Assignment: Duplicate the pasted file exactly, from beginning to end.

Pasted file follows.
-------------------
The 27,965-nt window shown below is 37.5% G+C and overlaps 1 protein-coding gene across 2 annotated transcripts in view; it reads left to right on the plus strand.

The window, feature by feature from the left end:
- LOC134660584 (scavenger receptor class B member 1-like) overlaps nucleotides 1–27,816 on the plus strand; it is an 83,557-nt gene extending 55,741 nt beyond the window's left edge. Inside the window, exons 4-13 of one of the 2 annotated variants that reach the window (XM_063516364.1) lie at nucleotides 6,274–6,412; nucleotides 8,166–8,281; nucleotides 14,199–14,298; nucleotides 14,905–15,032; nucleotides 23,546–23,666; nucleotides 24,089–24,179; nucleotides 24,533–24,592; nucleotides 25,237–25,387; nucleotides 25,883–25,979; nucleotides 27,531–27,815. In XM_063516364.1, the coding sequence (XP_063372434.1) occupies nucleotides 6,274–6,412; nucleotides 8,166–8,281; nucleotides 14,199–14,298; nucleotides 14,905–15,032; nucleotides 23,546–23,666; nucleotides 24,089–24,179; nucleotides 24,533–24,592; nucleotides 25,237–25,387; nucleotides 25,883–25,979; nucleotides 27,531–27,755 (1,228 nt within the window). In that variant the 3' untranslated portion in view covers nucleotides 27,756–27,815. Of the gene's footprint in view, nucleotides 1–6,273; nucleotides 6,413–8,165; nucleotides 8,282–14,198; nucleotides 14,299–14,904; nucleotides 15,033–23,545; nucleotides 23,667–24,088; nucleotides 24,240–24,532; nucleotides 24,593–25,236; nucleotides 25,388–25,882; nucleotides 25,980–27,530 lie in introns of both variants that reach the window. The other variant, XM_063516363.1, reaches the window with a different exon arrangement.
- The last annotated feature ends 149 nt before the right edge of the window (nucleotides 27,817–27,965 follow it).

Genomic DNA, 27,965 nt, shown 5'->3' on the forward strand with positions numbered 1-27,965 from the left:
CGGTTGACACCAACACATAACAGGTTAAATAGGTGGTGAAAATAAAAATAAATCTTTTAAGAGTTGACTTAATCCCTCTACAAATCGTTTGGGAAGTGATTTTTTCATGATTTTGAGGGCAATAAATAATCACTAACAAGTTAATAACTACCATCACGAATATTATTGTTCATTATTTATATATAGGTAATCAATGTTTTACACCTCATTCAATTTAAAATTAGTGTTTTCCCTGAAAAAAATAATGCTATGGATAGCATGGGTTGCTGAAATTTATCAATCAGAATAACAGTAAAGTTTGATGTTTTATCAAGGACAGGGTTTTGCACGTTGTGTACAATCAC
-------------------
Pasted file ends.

The 27,965-nt window shown below is 37.5% G+C and overlaps 1 protein-coding gene across 2 annotated transcripts in view; it reads left to right on the plus strand.

The window, feature by feature from the left end:
- LOC134660584 (scavenger receptor class B member 1-like) overlaps nucleotides 1–27,816 on the plus strand; it is an 83,557-nt gene extending 55,741 nt beyond the window's left edge. Inside the window, exons 4-13 of one of the 2 annotated variants that reach the window (XM_063516364.1) lie at nucleotides 6,274–6,412; nucleotides 8,166–8,281; nucleotides 14,199–14,298; nucleotides 14,905–15,032; nucleotides 23,546–23,666; nucleotides 24,089–24,179; nucleotides 24,533–24,592; nucleotides 25,237–25,387; nucleotides 25,883–25,979; nucleotides 27,531–27,815. In XM_063516364.1, the coding sequence (XP_063372434.1) occupies nucleotides 6,274–6,412; nucleotides 8,166–8,281; nucleotides 14,199–14,298; nucleotides 14,905–15,032; nucleotides 23,546–23,666; nucleotides 24,089–24,179; nucleotides 24,533–24,592; nucleotides 25,237–25,387; nucleotides 25,883–25,979; nucleotides 27,531–27,755 (1,228 nt within the window). In that variant the 3' untranslated portion in view covers nucleotides 27,756–27,815. Of the gene's footprint in view, nucleotides 1–6,273; nucleotides 6,413–8,165; nucleotides 8,282–14,198; nucleotides 14,299–14,904; nucleotides 15,033–23,545; nucleotides 23,667–24,088; nucleotides 24,240–24,532; nucleotides 24,593–25,236; nucleotides 25,388–25,882; nucleotides 25,980–27,530 lie in introns of both variants that reach the window. The other variant, XM_063516363.1, reaches the window with a different exon arrangement.
- The last annotated feature ends 149 nt before the right edge of the window (nucleotides 27,817–27,965 follow it).

Genomic DNA, 27,965 nt, shown 5'->3' on the forward strand with positions numbered 1-27,965 from the left:
CGGTTGACACCAACACATAACAGGTTAAATAGGTGGTGAAAATAAAAATAAATCTTTTAAGAGTTGACTTAATCCCTCTACAAATCGTTTGGGAAGTGATTTTTTCATGATTTTGAGGGCAATAAATAATCACTAACAAGTTAATAACTACCATCACGAATATTATTGTTCATTATTTATATATAGGTAATCAATGTTTTACACCTCATTCAATTTAAAATTAGTGTTTTCCCTGAAAAAAATAATGCTATGGATAGCATGGGTTGCTGAAATTTATCAATCAGAATAACAGTAAAGTTTGATGTTTTATCAAGGACAGGGTTTTGCACGTTGTGTACAATCAC